Animation Related Film Terms

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Animation Related Film Terms

Animation Related Film Terms

This is the forth post in a five part series of Animation Terms. In this part I’ve listed some film terms. Some of them are technical definitions others define a film style, but all of these terms are helpful to know as an animator.

Action Axis – The theoretical line that runs between the film plane and the position of the characters within the frame. It defines the spatial relations of all the elements of the scene as being to the right or left. The action axis is comparable to the apron of the stage in a theatrical production. It’s considered wrong to cross the Action Axes from shot to shot as it can create confusion in the audience as to where elements in the film are located.

Aperture – The f/stop of a camera lens (expressed numerically as f2, f5.6, f22 etc.) which determines exposure and depth of field.

Barn Doors – Metal flaps, hinged to the front of a spotlight and designed to limit the spill from a light. May be rotated to create a Slash of light.

Blue Screen – The photographing of a subject in front of a flatly lit BG (back ground) of a solid color. This color may then be Keyed on (ie. converted to a transparent Keysource) leaving only the subject to be composited over a new BG.

Burn-in – An effect which is considerably lighter in intensity than any part of the frame in which it appears and does not need a matte in order to read clearly.

Cinematography – The making of lighting and camera choices when recording photographic images for cinema. It is closely related to the art of still photography. Many additional issues arise when both the camera and elements of the scene may be in motion, though this also greatly increases the possibilities at the same time.The Director of Photography is responsible for this area of live action films.

Cinema Verite – Also known as Kino Pravda. Is a Documentary style of film making designed to depict realism.

Color Temperature – The quality of light expressed in terms of degrees Kelvin. The lower the color temperature, the warmer or more red the light. The higher the temperature, the cooler or more blue.

Contrast – The whiteness of the whites and the blackness of the blacks in an image.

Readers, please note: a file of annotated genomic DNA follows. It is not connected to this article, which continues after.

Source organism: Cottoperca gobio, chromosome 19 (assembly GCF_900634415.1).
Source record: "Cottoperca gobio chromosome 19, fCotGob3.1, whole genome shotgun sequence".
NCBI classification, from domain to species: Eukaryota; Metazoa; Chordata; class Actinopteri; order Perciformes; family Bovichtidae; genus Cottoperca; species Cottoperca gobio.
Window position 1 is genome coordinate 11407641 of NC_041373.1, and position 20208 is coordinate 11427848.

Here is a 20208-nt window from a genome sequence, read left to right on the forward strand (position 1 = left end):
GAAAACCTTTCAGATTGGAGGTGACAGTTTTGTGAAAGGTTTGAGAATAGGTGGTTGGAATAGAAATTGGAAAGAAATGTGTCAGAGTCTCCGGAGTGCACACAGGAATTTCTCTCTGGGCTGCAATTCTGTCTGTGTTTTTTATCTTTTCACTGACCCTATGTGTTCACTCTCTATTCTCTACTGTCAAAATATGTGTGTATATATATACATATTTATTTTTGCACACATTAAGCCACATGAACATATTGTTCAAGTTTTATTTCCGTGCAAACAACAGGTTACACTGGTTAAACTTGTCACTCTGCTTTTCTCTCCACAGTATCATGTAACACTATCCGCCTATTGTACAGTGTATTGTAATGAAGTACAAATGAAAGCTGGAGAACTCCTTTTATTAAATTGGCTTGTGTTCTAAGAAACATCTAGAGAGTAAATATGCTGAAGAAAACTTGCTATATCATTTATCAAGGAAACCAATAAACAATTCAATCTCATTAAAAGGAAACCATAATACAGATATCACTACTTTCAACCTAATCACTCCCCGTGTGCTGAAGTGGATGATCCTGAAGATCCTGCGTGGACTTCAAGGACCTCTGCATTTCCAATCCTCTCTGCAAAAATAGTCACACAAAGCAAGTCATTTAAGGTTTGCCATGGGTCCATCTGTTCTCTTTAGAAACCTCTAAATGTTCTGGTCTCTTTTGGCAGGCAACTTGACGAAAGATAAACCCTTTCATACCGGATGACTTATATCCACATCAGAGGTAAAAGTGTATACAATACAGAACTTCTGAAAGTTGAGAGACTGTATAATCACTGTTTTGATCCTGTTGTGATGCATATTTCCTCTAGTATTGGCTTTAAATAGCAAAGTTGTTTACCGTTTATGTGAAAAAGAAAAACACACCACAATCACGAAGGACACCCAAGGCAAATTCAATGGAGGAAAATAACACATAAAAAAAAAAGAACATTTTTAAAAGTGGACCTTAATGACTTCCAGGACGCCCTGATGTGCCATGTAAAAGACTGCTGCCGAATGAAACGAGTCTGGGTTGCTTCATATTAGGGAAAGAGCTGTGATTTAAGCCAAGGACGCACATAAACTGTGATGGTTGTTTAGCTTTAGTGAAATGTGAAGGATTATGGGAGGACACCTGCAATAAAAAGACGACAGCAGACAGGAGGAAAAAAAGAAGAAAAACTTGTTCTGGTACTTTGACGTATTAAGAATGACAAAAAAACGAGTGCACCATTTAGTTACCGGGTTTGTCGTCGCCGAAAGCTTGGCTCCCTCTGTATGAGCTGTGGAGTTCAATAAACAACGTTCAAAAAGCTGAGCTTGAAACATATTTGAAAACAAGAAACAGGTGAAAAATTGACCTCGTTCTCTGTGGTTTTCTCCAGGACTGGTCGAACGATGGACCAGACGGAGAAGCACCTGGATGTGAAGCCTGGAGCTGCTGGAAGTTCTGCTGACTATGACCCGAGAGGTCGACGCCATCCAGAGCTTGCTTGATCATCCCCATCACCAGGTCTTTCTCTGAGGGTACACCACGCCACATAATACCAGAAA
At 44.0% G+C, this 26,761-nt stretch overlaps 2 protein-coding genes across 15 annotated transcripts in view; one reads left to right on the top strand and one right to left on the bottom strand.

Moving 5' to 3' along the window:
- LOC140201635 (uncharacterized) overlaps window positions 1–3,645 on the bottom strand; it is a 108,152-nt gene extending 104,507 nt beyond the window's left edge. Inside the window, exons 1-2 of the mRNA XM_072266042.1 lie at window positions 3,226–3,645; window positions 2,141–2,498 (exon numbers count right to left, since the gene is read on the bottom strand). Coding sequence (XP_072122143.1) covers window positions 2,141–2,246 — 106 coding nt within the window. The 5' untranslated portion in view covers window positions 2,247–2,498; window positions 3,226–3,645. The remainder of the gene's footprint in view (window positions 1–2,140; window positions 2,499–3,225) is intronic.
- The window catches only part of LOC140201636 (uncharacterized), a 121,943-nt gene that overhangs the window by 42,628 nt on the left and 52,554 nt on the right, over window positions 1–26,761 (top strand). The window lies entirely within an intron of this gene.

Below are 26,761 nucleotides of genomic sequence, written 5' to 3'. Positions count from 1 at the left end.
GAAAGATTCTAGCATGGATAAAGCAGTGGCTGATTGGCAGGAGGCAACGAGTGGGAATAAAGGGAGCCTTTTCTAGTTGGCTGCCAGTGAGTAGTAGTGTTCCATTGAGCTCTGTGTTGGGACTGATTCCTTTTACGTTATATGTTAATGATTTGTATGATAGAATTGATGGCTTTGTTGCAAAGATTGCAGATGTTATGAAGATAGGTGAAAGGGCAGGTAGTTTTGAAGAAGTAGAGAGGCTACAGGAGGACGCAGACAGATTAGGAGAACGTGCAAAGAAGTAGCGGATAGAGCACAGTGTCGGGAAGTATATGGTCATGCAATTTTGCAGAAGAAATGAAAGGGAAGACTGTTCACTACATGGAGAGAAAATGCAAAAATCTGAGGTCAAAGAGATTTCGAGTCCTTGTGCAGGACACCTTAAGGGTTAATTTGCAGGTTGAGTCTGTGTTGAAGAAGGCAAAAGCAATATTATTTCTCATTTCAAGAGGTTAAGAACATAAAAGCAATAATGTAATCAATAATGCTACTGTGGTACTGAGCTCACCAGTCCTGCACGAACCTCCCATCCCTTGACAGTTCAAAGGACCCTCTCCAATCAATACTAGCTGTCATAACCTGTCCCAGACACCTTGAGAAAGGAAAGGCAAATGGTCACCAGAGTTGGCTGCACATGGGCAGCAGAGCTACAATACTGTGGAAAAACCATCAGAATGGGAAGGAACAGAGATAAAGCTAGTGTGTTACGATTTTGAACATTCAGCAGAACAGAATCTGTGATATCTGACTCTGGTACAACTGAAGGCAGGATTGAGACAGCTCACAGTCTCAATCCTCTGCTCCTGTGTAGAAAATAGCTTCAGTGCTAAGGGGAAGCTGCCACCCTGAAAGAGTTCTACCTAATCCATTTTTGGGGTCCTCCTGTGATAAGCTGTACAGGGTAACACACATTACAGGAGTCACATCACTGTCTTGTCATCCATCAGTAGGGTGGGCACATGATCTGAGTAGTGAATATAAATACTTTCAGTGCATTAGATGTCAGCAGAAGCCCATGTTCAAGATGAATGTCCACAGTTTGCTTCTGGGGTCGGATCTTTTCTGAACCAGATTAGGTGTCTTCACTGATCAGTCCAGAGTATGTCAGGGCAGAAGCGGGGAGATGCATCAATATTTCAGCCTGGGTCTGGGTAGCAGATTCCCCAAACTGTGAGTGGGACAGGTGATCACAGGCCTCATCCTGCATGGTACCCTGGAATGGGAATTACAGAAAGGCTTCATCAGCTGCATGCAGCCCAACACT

Creeper – Also known as title crawl. That section of the film, usually at the tail when the credits scroll from the bottom of the frame to the top.

Cutaway Shot – A shot in which the camera view is re-framed to give the audience information that was previously outside of the camera’s view. Often used to reveal something.

Depth of Field – The nearest and farthest point from the camera that the objects in frame appear to be in focus; a function of the f/stop of a lens.

Documentary – A film or TV program presenting the facts about a person or event and typically including the following features: periods of voice-over narration delivered in the style of a news reporter, and crisp editing.

Dolly – Moving the whole camera closer or farther from the subject as posed to Zooming in (which creates a similar effect by adjusting the optics of the lens).

Dolly-Zoom – A disconcerting visual effect made famous by Hitchcock. Achieved by Dollying in one direction and Zooming in the opposite direction at the same time.

DOP – The Director of Photography (also see Cinematography).

Exposure – The brightness or darkness of an image (as in Overexposure or Underexposure) in relation to the amount of light necessary to effectively record an image.

Expressionism – Film tradition originated in Germany that bridged the silent and sound eras, epitomized by oblique camera angles, high contrast lighting and psychologically disturbing subject matter.

Fill light – A light designed to bring the amount of shadow up to a minimum level of exposure so that some detail will appear in the area.

Film Gate – The Projection Mask that determines the final Aspect Ratio of a projected image.

Film Noir – American film tradition from the 1940’s dealing with dark subject matter, urban locations and blunt, gritty dialogue.

Filters – Originally referring to optical gels and translucent elements used in cinematography, now synonymous with plug-ins that an be used to create effects in digital post-production.